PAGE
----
by Jan Kaneen

Tesco’s humungous—the wire shelves, the groceries—big as the ones in Tom and Jerry and the shoppers are all giants. An old-lady giant walks up behind me with a basket hooked over her arm, but she doesn’t see me because I’m really small and she’s looking at giant apples not looking where she’s going. She catches the top of my head with her basket.

‘Sorry lovey,’ she says. ‘Didn’t see you down there. You alright?’

I can tell by her wrinkly eyes that she’s a friendly giant so I smile and nod my head.

‘Lost your mummy?’ she asks looking behind me down the long-long aisle. I follow her gaze past the piles of fruit to the columns of brightly-coloured tins, all electric oranges and neon greens. Mummy’s right at the end by the pie counter her face dipped in shadow looking at the packet in her hand. I shake my head and point to her just as she puts the packet in her basket and goes round the corner. The old giant-lady smiles and says I’d better go and catch her up then. I smile the same smile back and skip off doing my special Oliver-skipping.

We went to the pictures last week to see Oliver! and the Artful Dodger skipped in a special way that I’ve been practicing ever since. It’s slower than ordinary skipping but miles more fun. I do it now, all the way to the pie counter. The smell gets more delicious as I go, changing from apple green to warm brown meat-and-potato pie. I turn down the aisle where mummy just went because I want to ask her what we’re having for elevenses. She’s right at the bottom but near enough to hear if I called her name. I skip a bit faster doing ordinary skips, and I’m really surprised when I don’t get any closer. I skip faster again but however fast I go, she always stays exactly the same distance away. I get a lurch in my tummy like you get in a lift when you go down really, really fast, and when Mummy disappears round the next corner, I start to run. The next isle’s piled high with pet food that towers tall above me in tins covered with pictures of animals—massive cats and dogs that watch me as I go. Their faces change shape as I run past, so their teeth start to show.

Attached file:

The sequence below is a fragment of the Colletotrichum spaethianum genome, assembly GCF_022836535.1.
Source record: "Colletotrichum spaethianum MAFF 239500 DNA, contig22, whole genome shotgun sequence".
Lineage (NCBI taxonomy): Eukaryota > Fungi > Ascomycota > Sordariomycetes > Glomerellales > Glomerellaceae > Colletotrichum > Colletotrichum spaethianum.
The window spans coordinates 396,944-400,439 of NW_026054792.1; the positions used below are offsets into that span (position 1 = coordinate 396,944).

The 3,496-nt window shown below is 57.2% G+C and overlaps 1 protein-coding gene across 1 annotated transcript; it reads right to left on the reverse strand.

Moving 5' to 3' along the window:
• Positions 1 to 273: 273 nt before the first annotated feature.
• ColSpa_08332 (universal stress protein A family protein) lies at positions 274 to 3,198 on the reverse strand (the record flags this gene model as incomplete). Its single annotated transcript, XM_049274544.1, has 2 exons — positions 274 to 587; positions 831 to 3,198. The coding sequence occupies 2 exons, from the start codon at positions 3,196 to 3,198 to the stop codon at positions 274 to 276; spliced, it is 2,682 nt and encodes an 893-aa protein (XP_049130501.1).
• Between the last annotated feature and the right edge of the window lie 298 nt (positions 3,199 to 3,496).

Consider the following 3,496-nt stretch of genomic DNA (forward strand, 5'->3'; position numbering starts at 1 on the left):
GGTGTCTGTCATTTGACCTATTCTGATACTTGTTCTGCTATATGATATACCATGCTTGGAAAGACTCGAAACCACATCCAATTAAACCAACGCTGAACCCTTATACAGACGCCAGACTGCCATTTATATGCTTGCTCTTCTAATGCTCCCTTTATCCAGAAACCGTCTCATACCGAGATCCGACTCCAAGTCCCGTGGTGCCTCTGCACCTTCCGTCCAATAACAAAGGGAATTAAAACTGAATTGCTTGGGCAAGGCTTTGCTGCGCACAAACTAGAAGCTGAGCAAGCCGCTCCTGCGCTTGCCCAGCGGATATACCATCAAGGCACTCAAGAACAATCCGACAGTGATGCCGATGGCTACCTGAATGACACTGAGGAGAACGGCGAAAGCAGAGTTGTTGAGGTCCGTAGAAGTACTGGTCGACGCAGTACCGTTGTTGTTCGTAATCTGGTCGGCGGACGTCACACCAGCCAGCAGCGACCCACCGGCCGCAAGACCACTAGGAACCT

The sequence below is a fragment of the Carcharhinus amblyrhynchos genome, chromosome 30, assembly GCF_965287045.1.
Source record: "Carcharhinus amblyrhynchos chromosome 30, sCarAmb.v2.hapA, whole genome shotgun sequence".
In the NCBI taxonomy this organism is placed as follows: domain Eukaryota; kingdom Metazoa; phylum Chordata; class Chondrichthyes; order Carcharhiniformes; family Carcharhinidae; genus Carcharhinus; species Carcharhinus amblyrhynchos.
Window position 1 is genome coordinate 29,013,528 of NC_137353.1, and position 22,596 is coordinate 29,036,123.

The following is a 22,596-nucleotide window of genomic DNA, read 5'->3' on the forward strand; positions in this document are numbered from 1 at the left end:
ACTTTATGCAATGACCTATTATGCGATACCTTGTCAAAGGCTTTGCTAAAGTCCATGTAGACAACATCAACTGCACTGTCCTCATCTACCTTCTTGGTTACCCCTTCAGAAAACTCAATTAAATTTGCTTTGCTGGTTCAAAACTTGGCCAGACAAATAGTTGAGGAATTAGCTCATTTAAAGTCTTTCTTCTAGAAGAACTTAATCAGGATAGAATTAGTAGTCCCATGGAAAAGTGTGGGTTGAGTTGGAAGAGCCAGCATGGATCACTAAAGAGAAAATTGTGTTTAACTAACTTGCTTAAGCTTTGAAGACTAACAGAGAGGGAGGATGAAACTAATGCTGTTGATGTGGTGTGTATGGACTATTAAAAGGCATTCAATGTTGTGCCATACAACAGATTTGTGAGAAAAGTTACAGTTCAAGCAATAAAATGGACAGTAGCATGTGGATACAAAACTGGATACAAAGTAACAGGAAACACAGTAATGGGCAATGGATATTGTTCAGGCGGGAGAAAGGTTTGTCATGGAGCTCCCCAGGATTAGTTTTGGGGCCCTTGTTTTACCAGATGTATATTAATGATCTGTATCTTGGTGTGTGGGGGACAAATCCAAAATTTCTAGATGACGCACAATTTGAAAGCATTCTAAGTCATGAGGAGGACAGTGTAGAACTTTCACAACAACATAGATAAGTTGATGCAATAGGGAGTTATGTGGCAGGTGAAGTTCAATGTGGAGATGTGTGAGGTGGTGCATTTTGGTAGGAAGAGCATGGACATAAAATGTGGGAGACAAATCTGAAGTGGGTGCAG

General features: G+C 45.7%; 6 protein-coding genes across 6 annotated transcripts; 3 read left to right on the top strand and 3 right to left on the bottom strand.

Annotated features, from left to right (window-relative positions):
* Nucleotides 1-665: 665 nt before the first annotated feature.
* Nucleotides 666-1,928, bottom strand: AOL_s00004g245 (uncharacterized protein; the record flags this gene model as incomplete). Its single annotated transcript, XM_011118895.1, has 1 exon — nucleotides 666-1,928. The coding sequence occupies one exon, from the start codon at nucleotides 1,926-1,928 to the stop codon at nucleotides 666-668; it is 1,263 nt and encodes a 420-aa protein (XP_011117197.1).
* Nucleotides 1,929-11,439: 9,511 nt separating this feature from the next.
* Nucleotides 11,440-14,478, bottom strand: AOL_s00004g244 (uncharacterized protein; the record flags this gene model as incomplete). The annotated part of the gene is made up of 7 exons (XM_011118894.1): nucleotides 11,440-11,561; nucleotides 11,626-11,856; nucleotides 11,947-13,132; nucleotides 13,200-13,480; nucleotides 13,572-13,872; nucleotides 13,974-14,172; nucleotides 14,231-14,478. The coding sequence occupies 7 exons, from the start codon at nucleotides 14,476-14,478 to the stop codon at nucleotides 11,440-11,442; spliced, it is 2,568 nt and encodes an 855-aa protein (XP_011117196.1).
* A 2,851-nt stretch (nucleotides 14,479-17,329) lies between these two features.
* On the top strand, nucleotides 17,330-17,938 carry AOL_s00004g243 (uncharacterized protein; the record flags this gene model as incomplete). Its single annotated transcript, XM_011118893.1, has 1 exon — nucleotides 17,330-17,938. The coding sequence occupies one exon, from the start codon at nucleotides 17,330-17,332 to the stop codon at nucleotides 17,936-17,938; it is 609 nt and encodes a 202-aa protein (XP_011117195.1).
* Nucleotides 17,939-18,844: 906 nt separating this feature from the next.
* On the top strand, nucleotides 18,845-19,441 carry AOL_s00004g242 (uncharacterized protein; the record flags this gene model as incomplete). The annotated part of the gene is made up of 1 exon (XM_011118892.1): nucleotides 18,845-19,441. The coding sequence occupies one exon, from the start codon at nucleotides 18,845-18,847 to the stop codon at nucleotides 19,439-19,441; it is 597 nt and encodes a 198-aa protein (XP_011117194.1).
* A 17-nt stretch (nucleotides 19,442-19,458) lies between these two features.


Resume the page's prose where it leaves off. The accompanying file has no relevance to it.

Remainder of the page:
‘Mummy,’ I shout, tears pricking behind my wide little eyes, but she keeps on walking without looking back. ‘Mummy,’ I scream, running fast as I can. ‘Mummy. Mummy. MUM!’

And that’s where I always jolt awake, breathless and sweating, real tears spilling as I open my eyes, and when I do, the same-old pain is as sharp and raw as the first time I felt it more than fifty years ago, the gut-punch knowing that she’ll never hear me call, that I’ll never catch her up, that I’ll never see her face again.

Jan Kaneen has an MA in Creative Writing from the Open University and her short stories and flash fictions have won prizes and been published hither and yon, most recently at Retreat West, Molotov Cocktail and Ellipsis Zine. Her memoir-in-flash, The Naming of Bones is forthcoming from Retreat West Books in 2021. She blogs at and tweets as @Jankaneen1